The imagery projected was clearly deliberate during the raid on former President Donald Trump’s Mar-a-Lago home last week. It could have all been handled discreetly, but it wasn’t. Flashing police lights, sirens, blocking all the exits with armed police: It was crafted for the media and public consumption. Was it necessary to send in that number of FBI agents? Was there really a threat that Trump staffers would somehow destroy records? Of course not.
This was crafted to paint Trump in the most undesirable light on national TV.
The raid, we've been led to believe, was to recover records, potentially classified, that the former president allegedly had in his possession. Bear in mind that Trump had already provided 15 boxes of material to the archives upon their request. So why was there a need for a demonstrative show of such an armed force?
The media, Republican, and national focus is on the FBI and the Department of Justice (DOJ)—as it should be. This is bigger than just those agencies and departments. Let’s take a look at the U.S. National Archives and Records Administration (NARA). While we're looking at NARA, let’s also carefully examine the newly named national archivist, Colleen J. Shogan.
That’s not the case with Shogan. While she works as director of the David M. Rubenstein Center for White House History at the White House Historical Association, her educational background isn't one based in history—it's political science. She teaches at Georgetown University, where she's an adjunct lecturer in political science. Yes, she worked at the Library of Congress and Congressional Research Service in a number of assistant and deputy director roles, but it seems her educational background is primarily political.
Hardly the work of an impartial historian.
One must ask if this appointment just prior to the raid is a coincidence. Was the nomination of a political scientist to this position, right before a highly publicized event, done in order to align the National Archives to endorse this action? What's Shogan’s stand on how all of this was executed? Does she endorse this kind of militant use of force to gather records—especially when the target had already turned over boxes of material?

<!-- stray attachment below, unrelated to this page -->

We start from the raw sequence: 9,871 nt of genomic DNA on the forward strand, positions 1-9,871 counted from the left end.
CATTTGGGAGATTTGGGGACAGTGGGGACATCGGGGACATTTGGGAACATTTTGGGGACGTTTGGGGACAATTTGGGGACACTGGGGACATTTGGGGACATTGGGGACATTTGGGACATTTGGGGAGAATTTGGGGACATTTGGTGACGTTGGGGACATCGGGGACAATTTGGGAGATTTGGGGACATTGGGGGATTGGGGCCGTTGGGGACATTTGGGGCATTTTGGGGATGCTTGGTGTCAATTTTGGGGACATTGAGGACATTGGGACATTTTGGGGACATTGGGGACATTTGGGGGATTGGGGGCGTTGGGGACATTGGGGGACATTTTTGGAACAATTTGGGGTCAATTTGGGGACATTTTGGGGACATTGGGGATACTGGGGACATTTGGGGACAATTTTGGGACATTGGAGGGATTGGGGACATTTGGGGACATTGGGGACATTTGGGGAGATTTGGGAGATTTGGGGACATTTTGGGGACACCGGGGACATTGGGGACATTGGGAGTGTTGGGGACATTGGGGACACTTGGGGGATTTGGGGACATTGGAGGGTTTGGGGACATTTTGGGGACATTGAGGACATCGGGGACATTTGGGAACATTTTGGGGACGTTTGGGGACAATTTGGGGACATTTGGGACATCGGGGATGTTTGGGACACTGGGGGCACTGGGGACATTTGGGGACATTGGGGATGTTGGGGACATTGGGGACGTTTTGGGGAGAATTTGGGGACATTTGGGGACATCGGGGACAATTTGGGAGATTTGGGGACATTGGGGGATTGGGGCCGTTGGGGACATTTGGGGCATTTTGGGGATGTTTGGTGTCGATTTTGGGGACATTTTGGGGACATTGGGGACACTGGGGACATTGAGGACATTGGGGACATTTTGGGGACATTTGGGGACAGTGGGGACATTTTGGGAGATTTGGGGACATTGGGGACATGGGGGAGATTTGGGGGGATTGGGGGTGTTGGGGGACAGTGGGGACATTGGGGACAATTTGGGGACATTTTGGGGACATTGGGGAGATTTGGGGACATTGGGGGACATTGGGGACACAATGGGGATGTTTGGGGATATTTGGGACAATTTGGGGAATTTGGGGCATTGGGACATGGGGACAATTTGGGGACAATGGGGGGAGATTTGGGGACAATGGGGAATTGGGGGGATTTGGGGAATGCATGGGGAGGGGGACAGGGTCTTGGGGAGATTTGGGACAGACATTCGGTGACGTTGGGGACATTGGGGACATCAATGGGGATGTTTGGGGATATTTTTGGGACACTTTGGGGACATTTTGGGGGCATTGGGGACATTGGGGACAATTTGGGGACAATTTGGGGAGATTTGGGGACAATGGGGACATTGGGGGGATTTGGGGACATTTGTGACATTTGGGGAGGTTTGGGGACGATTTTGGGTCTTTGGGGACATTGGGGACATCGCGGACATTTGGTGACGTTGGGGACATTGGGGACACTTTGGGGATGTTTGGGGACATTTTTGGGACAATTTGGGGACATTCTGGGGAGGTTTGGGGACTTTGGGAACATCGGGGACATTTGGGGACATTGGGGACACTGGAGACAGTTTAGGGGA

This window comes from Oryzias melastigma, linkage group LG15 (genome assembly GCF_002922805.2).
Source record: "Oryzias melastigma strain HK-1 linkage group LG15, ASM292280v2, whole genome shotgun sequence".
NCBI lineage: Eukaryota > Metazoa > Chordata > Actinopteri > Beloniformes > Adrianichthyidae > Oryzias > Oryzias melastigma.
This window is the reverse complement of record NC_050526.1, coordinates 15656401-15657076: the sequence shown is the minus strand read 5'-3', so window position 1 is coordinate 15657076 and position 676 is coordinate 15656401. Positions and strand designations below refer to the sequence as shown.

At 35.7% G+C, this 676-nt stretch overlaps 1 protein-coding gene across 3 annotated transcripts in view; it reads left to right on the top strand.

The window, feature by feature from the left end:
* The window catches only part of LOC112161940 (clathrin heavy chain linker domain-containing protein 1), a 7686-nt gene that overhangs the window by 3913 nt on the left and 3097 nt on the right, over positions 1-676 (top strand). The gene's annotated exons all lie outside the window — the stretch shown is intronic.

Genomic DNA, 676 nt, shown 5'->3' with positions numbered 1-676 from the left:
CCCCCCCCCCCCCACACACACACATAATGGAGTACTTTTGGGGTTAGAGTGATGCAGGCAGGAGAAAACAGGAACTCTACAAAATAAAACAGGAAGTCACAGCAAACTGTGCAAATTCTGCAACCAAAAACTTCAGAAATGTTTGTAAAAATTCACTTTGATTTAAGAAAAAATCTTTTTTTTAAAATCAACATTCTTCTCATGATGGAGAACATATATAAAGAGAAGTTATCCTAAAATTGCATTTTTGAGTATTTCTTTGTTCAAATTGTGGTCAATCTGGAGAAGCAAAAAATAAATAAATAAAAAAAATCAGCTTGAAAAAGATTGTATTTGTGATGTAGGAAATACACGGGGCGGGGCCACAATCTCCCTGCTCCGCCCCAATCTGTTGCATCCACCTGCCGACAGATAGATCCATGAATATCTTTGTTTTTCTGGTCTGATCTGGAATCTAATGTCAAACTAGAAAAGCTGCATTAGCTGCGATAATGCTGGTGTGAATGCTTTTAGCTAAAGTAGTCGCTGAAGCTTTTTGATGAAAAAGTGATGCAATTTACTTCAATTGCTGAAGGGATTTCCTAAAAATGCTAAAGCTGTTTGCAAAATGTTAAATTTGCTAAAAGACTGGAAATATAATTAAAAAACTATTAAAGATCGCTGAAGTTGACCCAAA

If the Republicans win back the House and/or Senate, the investigation should go far deeper than looking at the DOJ or the FBI. This nomination of Shogan needs to be put under a magnifying glass as well. Questions should be asked as to whether she supported the raid and if she looks to further weaponize NARA in order to fulfill political objectives. Any and all correspondence from NARA, the FBI, the DOJ, and the White House needs to be scrutinized, as well as any messages between Shogan and anyone in the Biden administration on this subject.
A serious in-depth examination of NARA and this appointee needs to take place.
This is bigger than just looking at law enforcement. These kinds of political appointments need to be examined and dissected carefully. The nation has long suspected the existence of a Deep State. The involvement of the National Archives has done nothing but reinforce that belief.